You can still make GLES run slowly by simply giving it too much to do, or by using a feature which is not expected to be fast (like reading back the contents of a texture or the framebuffer).  But the hardware-centric design does make it far less likely that you will be surprised by it.  At the very least, if you use GLES directly, you get to choose whether you need to read back the framebuffer.

GLES can be used for 2D UIs as well.  The iPhone uses it to provide it’s famously slick UI, despite (in the older versions) having a slightly feeble ARM11 CPU.  There’s absolutely no reason, in principle, why you can’t do the same.

Of course, you don’t have to use GLES if you don’t want to – after all, it can’t do absolutely everything.  But if you are choosing another API because it supports more features, you should ask yourself exactly how it implements them, and whether you’ll get the performance you require.

Some APIs are designed to run well on top of GLES, explicitly using it’s strengths and avoiding it’s weaknesses.  Others run into trouble when they stumble across something that they promise to do but the hardware can’t accelerate, and don’t think ahead to avoid a major penalty.  A select few are actually performance-tested regularly, using real application traces – Cairo is among these.

Tip 5: Insist on usable video acceleration support (if you need video).

Many vendors provide some kind of video decode accelerator, which can often cope with typical H.264 video at 720p30, and some are now appearing with claims of 1080p30 support.  ARM CPUs, even the latest multicore NEON-enabled versions, should not be expected to decode high-definition video unassisted.

You will need one of the following features to use your decoder:

1) Video-to-GLES-texture support.  This is usually done via OpenMAX and various EGL extensions, and is essentially required for accelerated Adobe Flash support.  Often called “textured video”.

2) Direct scaled output from the video decoder to the framebuffer or a hardware overlay.  This is not sufficient for Adobe Flash support, but it is useful for many relatively simple applications, including two-way video calls.  Note that you may need to scale small videos up and large videos down, so check that both work properly and look good.

3) Cached (or otherwise fast) CPU access to the video decoder’s output buffers.  This is the only truly acceptable alternative to explicit video-texture support, as you can copy (or convert) the data into any point in the graphics pipeline.

We have not yet seen an implementation in this last category – the video decoder (along with the rest of the GPU) always seem to hang directly off the main bus rather than the CPU cache, and flushing the cache is not made fast enough to make that a viable method of maintaining coherency.  Note that standard uncached access is too slow to be useful.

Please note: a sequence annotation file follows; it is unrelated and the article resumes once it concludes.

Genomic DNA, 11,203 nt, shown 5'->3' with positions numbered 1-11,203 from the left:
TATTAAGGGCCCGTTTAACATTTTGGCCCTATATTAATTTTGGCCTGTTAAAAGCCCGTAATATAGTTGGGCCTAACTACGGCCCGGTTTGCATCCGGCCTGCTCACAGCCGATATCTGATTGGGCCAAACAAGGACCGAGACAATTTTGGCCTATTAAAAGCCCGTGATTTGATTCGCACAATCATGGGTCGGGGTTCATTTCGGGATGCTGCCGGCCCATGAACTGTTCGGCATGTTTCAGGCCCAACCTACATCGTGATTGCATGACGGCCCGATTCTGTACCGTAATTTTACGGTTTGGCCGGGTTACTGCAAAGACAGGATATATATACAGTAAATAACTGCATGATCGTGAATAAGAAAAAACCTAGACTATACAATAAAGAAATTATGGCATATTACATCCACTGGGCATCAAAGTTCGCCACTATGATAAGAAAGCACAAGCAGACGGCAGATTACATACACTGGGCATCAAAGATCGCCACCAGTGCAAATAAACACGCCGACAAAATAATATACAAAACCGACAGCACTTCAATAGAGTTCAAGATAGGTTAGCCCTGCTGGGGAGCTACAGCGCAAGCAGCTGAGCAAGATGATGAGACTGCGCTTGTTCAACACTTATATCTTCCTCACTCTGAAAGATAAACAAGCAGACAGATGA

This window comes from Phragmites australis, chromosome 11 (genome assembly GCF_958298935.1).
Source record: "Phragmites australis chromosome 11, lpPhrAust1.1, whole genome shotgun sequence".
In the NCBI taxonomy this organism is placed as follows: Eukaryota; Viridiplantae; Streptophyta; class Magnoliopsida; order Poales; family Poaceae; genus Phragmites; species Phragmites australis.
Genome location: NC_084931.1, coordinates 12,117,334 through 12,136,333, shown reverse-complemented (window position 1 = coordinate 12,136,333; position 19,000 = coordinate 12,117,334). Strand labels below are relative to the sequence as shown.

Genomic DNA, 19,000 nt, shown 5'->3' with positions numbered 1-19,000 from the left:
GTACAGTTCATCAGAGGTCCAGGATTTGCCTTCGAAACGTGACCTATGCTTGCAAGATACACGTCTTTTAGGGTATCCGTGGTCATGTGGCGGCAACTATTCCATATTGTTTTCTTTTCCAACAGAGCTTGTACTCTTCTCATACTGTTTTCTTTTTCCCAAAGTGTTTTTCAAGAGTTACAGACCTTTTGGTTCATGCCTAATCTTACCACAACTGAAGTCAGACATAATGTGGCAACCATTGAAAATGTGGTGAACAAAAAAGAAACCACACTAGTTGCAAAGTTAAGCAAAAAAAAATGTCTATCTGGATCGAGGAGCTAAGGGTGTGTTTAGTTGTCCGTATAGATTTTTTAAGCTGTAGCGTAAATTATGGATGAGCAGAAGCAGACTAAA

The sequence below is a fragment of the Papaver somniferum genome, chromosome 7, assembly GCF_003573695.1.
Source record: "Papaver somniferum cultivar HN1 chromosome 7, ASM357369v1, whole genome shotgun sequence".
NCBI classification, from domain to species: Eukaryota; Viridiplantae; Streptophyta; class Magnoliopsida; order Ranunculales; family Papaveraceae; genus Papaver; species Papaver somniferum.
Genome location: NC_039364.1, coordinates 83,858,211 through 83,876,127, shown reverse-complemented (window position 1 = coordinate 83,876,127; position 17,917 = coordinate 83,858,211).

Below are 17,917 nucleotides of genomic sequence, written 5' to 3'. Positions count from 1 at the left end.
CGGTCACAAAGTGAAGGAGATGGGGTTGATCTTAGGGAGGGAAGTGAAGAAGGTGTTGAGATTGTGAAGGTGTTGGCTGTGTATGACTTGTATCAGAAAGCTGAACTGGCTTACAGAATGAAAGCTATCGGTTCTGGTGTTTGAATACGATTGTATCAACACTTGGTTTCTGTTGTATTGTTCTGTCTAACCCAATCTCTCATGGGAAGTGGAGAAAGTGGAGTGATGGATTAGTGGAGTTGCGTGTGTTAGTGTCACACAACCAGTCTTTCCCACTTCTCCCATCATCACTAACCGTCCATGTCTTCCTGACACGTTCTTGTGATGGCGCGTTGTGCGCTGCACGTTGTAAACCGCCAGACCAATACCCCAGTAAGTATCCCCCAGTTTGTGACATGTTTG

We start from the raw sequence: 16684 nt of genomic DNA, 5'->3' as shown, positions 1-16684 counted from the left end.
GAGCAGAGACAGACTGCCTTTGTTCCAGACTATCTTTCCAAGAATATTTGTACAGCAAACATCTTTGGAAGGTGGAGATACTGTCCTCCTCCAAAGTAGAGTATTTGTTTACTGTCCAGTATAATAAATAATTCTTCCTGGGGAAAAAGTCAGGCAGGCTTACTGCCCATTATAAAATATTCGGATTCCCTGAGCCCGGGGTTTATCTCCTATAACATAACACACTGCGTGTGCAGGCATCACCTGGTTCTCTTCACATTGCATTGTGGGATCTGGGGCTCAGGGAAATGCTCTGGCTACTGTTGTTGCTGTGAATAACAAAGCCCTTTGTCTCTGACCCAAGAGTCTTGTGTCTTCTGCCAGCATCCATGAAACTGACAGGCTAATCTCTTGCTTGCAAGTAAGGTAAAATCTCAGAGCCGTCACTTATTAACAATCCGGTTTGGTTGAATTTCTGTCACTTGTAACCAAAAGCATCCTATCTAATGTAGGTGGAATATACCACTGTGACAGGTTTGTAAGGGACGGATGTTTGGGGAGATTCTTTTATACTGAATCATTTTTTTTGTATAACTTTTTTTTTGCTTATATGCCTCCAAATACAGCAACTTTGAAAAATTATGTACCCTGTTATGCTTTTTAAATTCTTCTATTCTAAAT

CPU and SoC vendors take note: including the GPU in the cache hierarchy makes sense, and that’s how Sandy Bridge does it – ie. cache the DRAM, not the CPU.  Or at least include a fast address-range cache flush and expose it via a kernel API or an unprivileged cp15 instruction.  The problem we need to avoid is a full column-address (or even row-address) latency on the memory bus for every single load instruction in a performance-critical graphics routine.

Tip 6: When in doubt, ask an expert with a track record.

That’s us.  :-)

In particular, if you have any doubt as to whether a particular toolkit or API uses the hardware (or the underlying APIs) efficiently and effectively – which is often not clear from the marketing claims or the desktop performance – we can probably investigate it for you.

Tip 7: Resist the temptation to add features once the project is underway.

Seriously, this has been the most basic feature of Project Management since The Mythical Man Month was published decades ago.  Yet we still see it happening, and these projects always end up adding months to their schedule.

Once you’ve specified your platform for a specific job, expanding that job runs a very high risk that the platform won’t live up to it.  You can’t “just bolt on” a video player or a Flash plugin.  You might not even be able to run the video decoder and the 3D engine at the same time.  You might run into VRAM limitations if you add something as “simple” as permitting custom theming of the UI, or a marginally acceptable fillrate might be destroyed if you add a tiny translucent corner or shadow to a window.  So think very carefully when considering any change to the spec.

One Response to “How can I make my ARM device fast?”

  1. Giri Says:

    Jag kan itne se en enda video du le4gger upp, iste4llet ff6r env deo ste5r det bara your browser kcan not sopuprt the video tag eller ne5t.Kan du inte byta eller ne5got, ff6r det e4r tre5kigt stt ite kunna kolla pe5 en enda film ne4r lisa le4gger upp funkar det dock